In the 1940s, Anouilh turned from contemporary tales to more mythical, classic, and historic subjects. With protagonists who asserted their independence from the fated past, themes during this period are more closely related to the existential concerns of such writers as Jean-Paul Sartre and Albert Camus. The most famous play of this group is Antigone, which "established Anouilh as a leading dramatist, not only because of the power with which he drew the classic confrontation between the uncompromising Antigone and the politically expedient Creon, but also because French theatre-goers under the occupation read the play as a contemporary political parable." His post-war plays dealt with similar concerns and included Roméo et Jeannette, Médée (Medea), and Anouilh's Joan of Arc story L'Alouette (The Lark), which, in its distinct optimism, rivalled the commercial success of Antigone.
Anouilh himself grouped his plays of this period on the basis of their dominant tone, publishing his later works in collected volumes to reflect what he felt "represented the phases of his evolution and loosely resembled the distinction between comedy and tragedy." Pièces noires or "Black plays" were tragedies or realistic dramas and included Antigone, Jézabel, and La Sauvage (The Restless Heart). This category typically featured "young, idealistic, and uncompromising protagonists [who] are able to maintain their integrity only by choosing death." By contrast, Anouilh's pièces roses or "pink plays" were comedies where fantasy dominated with an atmosphere similar to that of fairy tales. In these plays such as Le Bal des voleurs (Carnival of Thieves), Le Rendez-vous de Senlis (Dinner with the Family) and Léocadia (Time Remembered), the focus is on "the burden of the environment and especially of the past on a protagonist seeking a happier, freer existence."
Most of Anouilh's plays of the late 1940s and into the 1950s become darker and distinctly cruel and, in contrast with his earlier works, begin to feature middle-aged characters who must view life more practically than Anouilh's former idealistic youths. The playwright divided the works of this period into pièces brillantes ("brilliant plays") and pièces grinçantes ("grating plays"). The first group includes works such as L'Invitation au château (Ring Round the Moon) and Colombe, and are typified by aristocratic settings and witty banter. The grating plays like La Valse des toréadors (Waltz of the Toreadors) and Le Réactionnaire amoureux (The Fighting Cock) are more bitterly funny, trading clever word play for a darker tone of disillusionment.
Another category Anouilh specifies are his pièces costumées ("costume plays") which include The Lark, La Foire d'Empoigne (Catch as Catch Can), and Becket, an international success, depicting the historical martyr Thomas Becket, the Archbishop of Canterbury who sought to defend the church against the monarch (and his friend), Henry II of England, who had appointed him to his see. So classified because they share historical "costumed" settings, Anouilh also specifies that these plays must also prominently feature an enlightened protagonist seeking "a moral path in a world of corruption and manipulation."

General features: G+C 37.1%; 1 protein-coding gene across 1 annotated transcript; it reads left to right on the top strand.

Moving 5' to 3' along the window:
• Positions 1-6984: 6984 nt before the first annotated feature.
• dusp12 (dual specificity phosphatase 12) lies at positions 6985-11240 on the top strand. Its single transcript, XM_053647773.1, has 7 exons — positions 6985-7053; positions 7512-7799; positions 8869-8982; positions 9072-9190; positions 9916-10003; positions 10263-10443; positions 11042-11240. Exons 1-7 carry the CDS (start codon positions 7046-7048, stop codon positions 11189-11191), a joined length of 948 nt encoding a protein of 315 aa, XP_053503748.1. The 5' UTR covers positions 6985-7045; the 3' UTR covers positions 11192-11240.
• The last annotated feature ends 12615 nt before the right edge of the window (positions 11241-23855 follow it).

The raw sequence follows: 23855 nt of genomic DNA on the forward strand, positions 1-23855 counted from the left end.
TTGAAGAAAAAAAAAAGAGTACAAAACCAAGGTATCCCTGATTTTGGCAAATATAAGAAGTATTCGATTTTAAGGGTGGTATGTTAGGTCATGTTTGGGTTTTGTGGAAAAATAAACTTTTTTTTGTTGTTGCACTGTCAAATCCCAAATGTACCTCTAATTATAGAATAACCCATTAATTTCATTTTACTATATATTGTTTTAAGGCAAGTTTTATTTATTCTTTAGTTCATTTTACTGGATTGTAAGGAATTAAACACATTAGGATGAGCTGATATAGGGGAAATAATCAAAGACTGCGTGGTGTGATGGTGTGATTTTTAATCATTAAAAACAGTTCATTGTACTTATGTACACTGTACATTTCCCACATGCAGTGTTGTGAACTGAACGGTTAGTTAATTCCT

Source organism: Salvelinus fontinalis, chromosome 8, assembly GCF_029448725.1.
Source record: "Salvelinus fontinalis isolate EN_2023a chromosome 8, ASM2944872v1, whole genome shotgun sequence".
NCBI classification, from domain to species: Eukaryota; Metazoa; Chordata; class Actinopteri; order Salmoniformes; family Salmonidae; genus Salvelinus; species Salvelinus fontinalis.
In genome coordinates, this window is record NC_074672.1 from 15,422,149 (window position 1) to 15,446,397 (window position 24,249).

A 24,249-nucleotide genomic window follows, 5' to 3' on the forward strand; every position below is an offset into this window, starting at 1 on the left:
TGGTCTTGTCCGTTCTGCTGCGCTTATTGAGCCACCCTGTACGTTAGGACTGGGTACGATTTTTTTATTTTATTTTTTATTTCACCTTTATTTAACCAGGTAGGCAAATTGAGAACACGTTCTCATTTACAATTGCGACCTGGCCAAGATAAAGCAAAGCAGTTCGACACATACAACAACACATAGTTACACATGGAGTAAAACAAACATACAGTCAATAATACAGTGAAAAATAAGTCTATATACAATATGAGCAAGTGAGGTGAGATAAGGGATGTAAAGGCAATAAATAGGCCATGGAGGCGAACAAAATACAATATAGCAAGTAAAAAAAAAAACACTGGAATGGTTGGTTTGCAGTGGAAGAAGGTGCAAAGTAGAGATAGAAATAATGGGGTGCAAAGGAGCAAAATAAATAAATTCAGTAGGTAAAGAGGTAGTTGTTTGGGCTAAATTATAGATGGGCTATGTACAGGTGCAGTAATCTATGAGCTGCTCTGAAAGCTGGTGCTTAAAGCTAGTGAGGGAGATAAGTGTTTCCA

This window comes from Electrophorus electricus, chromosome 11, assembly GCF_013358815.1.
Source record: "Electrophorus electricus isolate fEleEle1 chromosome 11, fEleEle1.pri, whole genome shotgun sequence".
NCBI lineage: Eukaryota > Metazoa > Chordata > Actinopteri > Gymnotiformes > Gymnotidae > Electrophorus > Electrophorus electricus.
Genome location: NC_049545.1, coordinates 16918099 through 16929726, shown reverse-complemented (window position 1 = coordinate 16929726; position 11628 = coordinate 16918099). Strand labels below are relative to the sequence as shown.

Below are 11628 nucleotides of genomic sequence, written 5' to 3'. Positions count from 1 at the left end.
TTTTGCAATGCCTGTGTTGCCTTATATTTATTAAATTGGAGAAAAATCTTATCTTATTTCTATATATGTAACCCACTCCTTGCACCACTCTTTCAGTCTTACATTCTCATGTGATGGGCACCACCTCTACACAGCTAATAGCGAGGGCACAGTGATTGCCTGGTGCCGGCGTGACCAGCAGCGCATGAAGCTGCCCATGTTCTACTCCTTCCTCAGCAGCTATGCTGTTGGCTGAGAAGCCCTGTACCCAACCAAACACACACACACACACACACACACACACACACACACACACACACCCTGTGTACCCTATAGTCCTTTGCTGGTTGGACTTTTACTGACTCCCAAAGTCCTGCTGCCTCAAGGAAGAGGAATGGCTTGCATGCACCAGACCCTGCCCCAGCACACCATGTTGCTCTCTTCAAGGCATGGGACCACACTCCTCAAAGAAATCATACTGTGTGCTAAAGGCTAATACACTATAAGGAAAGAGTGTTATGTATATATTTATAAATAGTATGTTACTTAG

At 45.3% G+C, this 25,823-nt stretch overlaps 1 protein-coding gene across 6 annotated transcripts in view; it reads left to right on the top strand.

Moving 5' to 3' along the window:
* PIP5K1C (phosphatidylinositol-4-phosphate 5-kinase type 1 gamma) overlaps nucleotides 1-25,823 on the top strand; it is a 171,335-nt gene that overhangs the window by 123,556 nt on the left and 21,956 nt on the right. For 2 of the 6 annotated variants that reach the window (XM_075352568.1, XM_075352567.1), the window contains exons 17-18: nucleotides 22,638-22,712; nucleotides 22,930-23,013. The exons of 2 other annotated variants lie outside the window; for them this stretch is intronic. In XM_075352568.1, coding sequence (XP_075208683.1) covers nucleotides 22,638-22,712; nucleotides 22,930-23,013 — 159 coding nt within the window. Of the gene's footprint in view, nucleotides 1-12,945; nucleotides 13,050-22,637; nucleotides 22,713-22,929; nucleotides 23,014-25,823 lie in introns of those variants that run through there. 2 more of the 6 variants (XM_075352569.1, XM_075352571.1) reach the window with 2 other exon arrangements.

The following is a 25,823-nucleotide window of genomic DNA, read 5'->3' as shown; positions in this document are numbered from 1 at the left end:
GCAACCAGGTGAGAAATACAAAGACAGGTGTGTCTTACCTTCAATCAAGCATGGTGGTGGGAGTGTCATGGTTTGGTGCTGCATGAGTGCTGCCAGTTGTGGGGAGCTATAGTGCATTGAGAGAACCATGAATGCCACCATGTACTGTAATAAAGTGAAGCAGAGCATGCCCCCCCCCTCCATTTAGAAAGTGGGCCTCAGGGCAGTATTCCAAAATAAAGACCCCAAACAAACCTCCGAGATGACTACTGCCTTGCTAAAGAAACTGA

Anouilh's final period begins with La Grotte (The Cavern), in which he comments on his own progress as a writer and a theatre artist. The central character is a playwright suffering from writer's block who in his frustration recalls the foibles of Luigi Pirandello's Six Characters in Search of an Author. Anouilh's work had always contained hints of metatheatricality, or commentary on the business of theatre within the world of the play, but in his late works these structures became more fully developed as he begins to write primarily about character who are dramatists or theatre directors. There is also a pronounced link, during this time, of Anouilh's emphasis of theatre and the family, displaying intimate relationships that are "more profound and more important than the traditional heightened action of 'theatre' ".[who said this?] Antoine, the playwright-protagonist of Cher Antoine; ou, L'Amour raté (Dear Antoine; or, The Love That Failed), asserts that the world must take notice of these pièces secrètes (secret dramas) and Anouilh scholars have proposed this name, pièces secrètes, to classify the collected works of his latest period."[clarification needed]
Anouilh remained staunchly apolitical for most of his life and career. He served in the military during at least two periods, having been drafted into the French Army in 1931 and 1939. He was a prisoner of war for a short time when the Germans conquered France and willingly lived and worked in Paris during the subsequent German occupation. Because he refused to take sides during France's collaboration with the Axis Alliance, some critics have branded him as a potential Nazi sympathiser. This controversy escalated as a result of Anouilh's public clashes with the leader of the Free French Forces (and later president of the Fifth Republic), General Charles de Gaulle. In the mid-1940s, Anouilh and several other intellectuals signed a petition for clemency to save the writer Robert Brasillach, who was condemned to death for being a Nazi collaborator. Brasillach was executed by firing squad in February 1945, despite the outcry from Anouilh and his peers that the new government had no right to persecute individuals for "intellectual crimes" in the absence of military or political action. Nevertheless, Anouilh refused to comment on his political views, writing in a letter to the Belgian critic Hubert Gignoux in 1946, "I do not have a biography and I am very happy about it. The rest of my life, as long as God wills it, will remain my personal business, and I will withhold the details of it." Anouilh's plays provide the most important clues about his political point of view, though their reputation for ambiguity further complicates the matter. For instance, Antigone provides an allegorical representation of the debate between the idealistic members of the French Resistance and the pragmatism of the collaborationists. Though many have read the play as having a strong anti-Nazi sentiment, the fact that the Vichy Regime allowed the piece to be performed without censure testifies to the fact that it was potentially seen as supportive of the occupation in its time. Though the playwright romanticizes Antigone's sense of honor and duty to what is morally right, in this case resisting the Nazi forces, it can also be said that Anouilh, like Sophocles before him, makes a convincing argument for Creon's method of leadership.